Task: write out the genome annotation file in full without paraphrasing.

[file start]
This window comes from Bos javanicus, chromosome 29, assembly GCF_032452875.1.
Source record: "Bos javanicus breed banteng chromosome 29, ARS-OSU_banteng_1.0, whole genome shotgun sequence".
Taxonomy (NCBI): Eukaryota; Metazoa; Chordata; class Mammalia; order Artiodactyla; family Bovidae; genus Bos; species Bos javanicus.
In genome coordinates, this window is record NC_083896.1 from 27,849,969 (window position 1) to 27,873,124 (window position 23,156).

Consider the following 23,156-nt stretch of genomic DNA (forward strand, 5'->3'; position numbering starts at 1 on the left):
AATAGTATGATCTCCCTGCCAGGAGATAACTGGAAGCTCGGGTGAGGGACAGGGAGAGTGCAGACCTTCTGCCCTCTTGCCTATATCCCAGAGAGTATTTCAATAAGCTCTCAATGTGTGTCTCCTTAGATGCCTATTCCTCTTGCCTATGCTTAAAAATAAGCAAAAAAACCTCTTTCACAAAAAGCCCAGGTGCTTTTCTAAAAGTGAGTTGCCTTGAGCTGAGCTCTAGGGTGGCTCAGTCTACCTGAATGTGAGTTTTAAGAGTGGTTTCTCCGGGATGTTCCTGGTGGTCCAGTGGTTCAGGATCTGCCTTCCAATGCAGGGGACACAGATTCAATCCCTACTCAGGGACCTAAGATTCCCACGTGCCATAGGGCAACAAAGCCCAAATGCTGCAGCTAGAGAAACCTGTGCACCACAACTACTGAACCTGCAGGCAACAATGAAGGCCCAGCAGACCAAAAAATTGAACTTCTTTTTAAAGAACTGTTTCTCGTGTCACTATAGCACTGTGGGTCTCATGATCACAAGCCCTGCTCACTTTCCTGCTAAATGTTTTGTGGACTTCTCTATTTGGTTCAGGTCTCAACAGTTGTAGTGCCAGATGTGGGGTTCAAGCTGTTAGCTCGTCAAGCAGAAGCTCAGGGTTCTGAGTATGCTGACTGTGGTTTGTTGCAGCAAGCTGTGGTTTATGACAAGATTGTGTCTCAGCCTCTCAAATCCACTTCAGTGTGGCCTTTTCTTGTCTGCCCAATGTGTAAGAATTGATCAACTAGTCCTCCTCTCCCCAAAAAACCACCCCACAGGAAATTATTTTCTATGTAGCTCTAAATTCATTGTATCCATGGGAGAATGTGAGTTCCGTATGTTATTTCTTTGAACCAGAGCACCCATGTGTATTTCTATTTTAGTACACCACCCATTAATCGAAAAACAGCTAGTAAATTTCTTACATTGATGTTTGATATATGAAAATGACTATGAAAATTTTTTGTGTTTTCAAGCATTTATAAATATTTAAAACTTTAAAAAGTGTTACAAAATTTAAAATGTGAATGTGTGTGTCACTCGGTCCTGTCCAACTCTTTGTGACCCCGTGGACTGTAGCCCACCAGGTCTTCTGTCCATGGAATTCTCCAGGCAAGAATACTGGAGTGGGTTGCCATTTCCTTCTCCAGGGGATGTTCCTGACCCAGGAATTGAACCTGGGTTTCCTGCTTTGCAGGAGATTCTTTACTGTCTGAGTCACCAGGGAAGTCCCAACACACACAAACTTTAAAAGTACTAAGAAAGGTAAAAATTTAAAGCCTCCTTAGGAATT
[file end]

This window comes from Bos javanicus, chromosome 29, assembly GCF_032452875.1.
Source record: "Bos javanicus breed banteng chromosome 29, ARS-OSU_banteng_1.0, whole genome shotgun sequence".
Taxonomy (NCBI): Eukaryota; Metazoa; Chordata; class Mammalia; order Artiodactyla; family Bovidae; genus Bos; species Bos javanicus.
In genome coordinates, this window is record NC_083896.1 from 27,849,969 (window position 1) to 27,873,124 (window position 23,156).

Consider the following 23,156-nt stretch of genomic DNA (forward strand, 5'->3'; position numbering starts at 1 on the left):
AATAGTATGATCTCCCTGCCAGGAGATAACTGGAAGCTCGGGTGAGGGACAGGGAGAGTGCAGACCTTCTGCCCTCTTGCCTATATCCCAGAGAGTATTTCAATAAGCTCTCAATGTGTGTCTCCTTAGATGCCTATTCCTCTTGCCTATGCTTAAAAATAAGCAAAAAAACCTCTTTCACAAAAAGCCCAGGTGCTTTTCTAAAAGTGAGTTGCCTTGAGCTGAGCTCTAGGGTGGCTCAGTCTACCTGAATGTGAGTTTTAAGAGTGGTTTCTCCGGGATGTTCCTGGTGGTCCAGTGGTTCAGGATCTGCCTTCCAATGCAGGGGACACAGATTCAATCCCTACTCAGGGACCTAAGATTCCCACGTGCCATAGGGCAACAAAGCCCAAATGCTGCAGCTAGAGAAACCTGTGCACCACAACTACTGAACCTGCAGGCAACAATGAAGGCCCAGCAGACCAAAAAATTGAACTTCTTTTTAAAGAACTGTTTCTCGTGTCACTATAGCACTGTGGGTCTCATGATCACAAGCCCTGCTCACTTTCCTGCTAAATGTTTTGTGGACTTCTCTATTTGGTTCAGGTCTCAACAGTTGTAGTGCCAGATGTGGGGTTCAAGCTGTTAGCTCGTCAAGCAGAAGCTCAGGGTTCTGAGTATGCTGACTGTGGTTTGTTGCAGCAAGCTGTGGTTTATGACAAGATTGTGTCTCAGCCTCTCAAATCCACTTCAGTGTGGCCTTTTCTTGTCTGCCCAATGTGTAAGAATTGATCAACTAGTCCTCCTCTCCCCAAAAAACCACCCCACAGGAAATTATTTTCTATGTAGCTCTAAATTCATTGTATCCATGGGAGAATGTGAGTTCCGTATGTTATTTCTTTGAACCAGAGCACCCATGTGTATTTCTATTTTAGTACACCACCCATTAATCGAAAAACAGCTAGTAAATTTCTTACATTGATGTTTGATATATGAAAATGACTATGAAAATTTTTTGTGTTTTCAAGCATTTATAAATATTTAAAACTTTAAAAAGTGTTACAAAATTTAAAATGTGAATGTGTGTGTCACTCGGTCCTGTCCAACTCTTTGTGACCCCGTGGACTGTAGCCCACCAGGTCTTCTGTCCATGGAATTCTCCAGGCAAGAATACTGGAGTGGGTTGCCATTTCCTTCTCCAGGGGATGTTCCTGACCCAGGAATTGAACCTGGGTTTCCTGCTTTGCAGGAGATTCTTTACTGTCTGAGTCACCAGGGAAGTCCCAACACACACAAACTTTAAAAGTACTAAGAAAGGTAAAAATTTAAAGCCTCCTTAGGAATT